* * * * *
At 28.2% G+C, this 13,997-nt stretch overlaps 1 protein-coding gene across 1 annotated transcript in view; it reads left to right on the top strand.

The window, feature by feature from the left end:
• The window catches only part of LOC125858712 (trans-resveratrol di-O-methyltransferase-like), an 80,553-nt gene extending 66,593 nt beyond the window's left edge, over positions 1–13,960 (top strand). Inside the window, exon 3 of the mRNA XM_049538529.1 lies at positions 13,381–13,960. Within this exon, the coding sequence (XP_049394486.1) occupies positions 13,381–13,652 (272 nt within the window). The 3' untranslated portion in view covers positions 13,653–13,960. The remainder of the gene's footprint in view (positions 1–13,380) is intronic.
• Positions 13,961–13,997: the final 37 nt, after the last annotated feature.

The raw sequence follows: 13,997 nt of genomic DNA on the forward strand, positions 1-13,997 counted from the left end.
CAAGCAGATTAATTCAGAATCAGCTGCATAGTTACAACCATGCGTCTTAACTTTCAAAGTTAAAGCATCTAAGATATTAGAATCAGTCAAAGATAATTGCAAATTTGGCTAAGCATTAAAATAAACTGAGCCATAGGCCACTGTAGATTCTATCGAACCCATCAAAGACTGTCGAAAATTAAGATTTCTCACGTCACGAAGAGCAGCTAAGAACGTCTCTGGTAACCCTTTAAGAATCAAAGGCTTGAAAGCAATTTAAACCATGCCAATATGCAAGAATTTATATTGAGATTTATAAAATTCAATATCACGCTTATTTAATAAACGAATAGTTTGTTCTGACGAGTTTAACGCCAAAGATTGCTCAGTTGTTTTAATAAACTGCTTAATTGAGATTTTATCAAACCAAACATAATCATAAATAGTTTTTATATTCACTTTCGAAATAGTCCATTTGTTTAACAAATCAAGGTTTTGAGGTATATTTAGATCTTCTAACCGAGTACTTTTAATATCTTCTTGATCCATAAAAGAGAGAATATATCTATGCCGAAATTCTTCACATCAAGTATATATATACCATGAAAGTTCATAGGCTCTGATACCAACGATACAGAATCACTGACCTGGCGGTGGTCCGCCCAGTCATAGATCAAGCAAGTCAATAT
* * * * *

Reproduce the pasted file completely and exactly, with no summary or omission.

At 28.2% G+C, this 13,997-nt stretch overlaps 1 protein-coding gene across 1 annotated transcript in view; it reads left to right on the top strand.

The window, feature by feature from the left end:
• The window catches only part of LOC125858712 (trans-resveratrol di-O-methyltransferase-like), an 80,553-nt gene extending 66,593 nt beyond the window's left edge, over positions 1–13,960 (top strand). Inside the window, exon 3 of the mRNA XM_049538529.1 lies at positions 13,381–13,960. Within this exon, the coding sequence (XP_049394486.1) occupies positions 13,381–13,652 (272 nt within the window). The 3' untranslated portion in view covers positions 13,653–13,960. The remainder of the gene's footprint in view (positions 1–13,380) is intronic.
• Positions 13,961–13,997: the final 37 nt, after the last annotated feature.

The raw sequence follows: 13,997 nt of genomic DNA on the forward strand, positions 1-13,997 counted from the left end.
CAAGCAGATTAATTCAGAATCAGCTGCATAGTTACAACCATGCGTCTTAACTTTCAAAGTTAAAGCATCTAAGATATTAGAATCAGTCAAAGATAATTGCAAATTTGGCTAAGCATTAAAATAAACTGAGCCATAGGCCACTGTAGATTCTATCGAACCCATCAAAGACTGTCGAAAATTAAGATTTCTCACGTCACGAAGAGCAGCTAAGAACGTCTCTGGTAACCCTTTAAGAATCAAAGGCTTGAAAGCAATTTAAACCATGCCAATATGCAAGAATTTATATTGAGATTTATAAAATTCAATATCACGCTTATTTAATAAACGAATAGTTTGTTCTGACGAGTTTAACGCCAAAGATTGCTCAGTTGTTTTAATAAACTGCTTAATTGAGATTTTATCAAACCAAACATAATCATAAATAGTTTTTATATTCACTTTCGAAATAGTCCATTTGTTTAACAAATCAAGGTTTTGAGGTATATTTAGATCTTCTAACCGAGTACTTTTAATATCTTCTTGATCCATAAAAGAGAGAATATATCTATGCCGAAATTCTTCACATCAAGTATATATATACCATGAAAGTTCATAGGCTCTGATACCAACGATACAGAATCACTGACCTGGCGGTGGTCCGCCCAGTCATAGATCAAGCAAGTCAATAT